The accordion was probably invented in Germany in the 1820s (credited to Christian Friedrich Ludwig Buschmann) and is popular for accompanying dance music not just throughout Europe but also in Russia, the Americas and as far afield as China (this list is doubtless incomplete; somewhere on the moon a satellite image may one day show a lone accordionist squeezing the bellows and foot-tapping).  Despite, or perhaps because of this ubiquity, the accordion has rarely been at the forefront of writing about Scottish instruments.  However, since it sits at the heart of most Scottish dance bands, its presence and power needs to be acknowledged and probably more frequently studied.  Studies in the early 2000s by Catherine Shoupe, an American anthropologist whose field work looked in particular at Fife, suggested that the importance of accordion dance bands to most people’s lived experience of social ‘Scottish’ music might have been (at that point at least) undervalued by those who were primarily ‘listeners’ rather than dancers.  Success criteria for a dance band are aesthetically rather different from a concert band: what some listeners might label as ‘unmusical’ in an accordionist might be considered, by dancers, an essential part of the sonic experience.  The role of the accordionist is to “lift” the feet and propel bodies (sometimes not entirely sober bodies) around the dance-floor.  A search of current research suggests that there is still work to be done on the contribution of the accordion to the sound-experiences of Scotland.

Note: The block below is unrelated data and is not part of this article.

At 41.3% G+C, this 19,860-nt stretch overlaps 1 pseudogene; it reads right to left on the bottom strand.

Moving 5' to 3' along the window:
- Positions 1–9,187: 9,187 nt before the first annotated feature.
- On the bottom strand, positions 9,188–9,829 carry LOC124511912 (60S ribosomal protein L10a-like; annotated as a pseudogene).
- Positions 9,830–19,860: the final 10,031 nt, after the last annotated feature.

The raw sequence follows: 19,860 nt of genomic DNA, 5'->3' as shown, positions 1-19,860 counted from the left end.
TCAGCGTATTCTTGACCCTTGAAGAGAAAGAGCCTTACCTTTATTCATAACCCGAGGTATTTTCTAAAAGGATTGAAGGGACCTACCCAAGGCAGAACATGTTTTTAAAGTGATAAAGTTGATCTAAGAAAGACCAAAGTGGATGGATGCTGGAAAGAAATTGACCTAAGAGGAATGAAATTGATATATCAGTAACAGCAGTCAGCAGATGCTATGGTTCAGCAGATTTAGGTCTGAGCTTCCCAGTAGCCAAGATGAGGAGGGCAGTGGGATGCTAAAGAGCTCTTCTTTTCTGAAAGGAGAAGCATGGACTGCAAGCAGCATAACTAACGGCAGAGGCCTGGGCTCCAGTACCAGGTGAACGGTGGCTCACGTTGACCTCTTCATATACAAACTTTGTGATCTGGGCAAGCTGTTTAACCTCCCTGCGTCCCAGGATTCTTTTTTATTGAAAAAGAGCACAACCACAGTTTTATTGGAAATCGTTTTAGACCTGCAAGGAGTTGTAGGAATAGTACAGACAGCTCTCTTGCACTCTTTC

Readers probably all know that accordion players carry this often large piece of equipment slung from their shoulders, often for many hours, playing it using a combination of fast-finger work on the side keypanels alongside simultaneously applied arm / wrist “squeezebox” action.  The result is a level of strenuous physical engagement that makes this musical instrument behave like a piece of gym equipment.  Accordionists must have powerful pectoral muscles.  If, like Soundyngs, you are not technically expert in accordions, here are a few fun facts.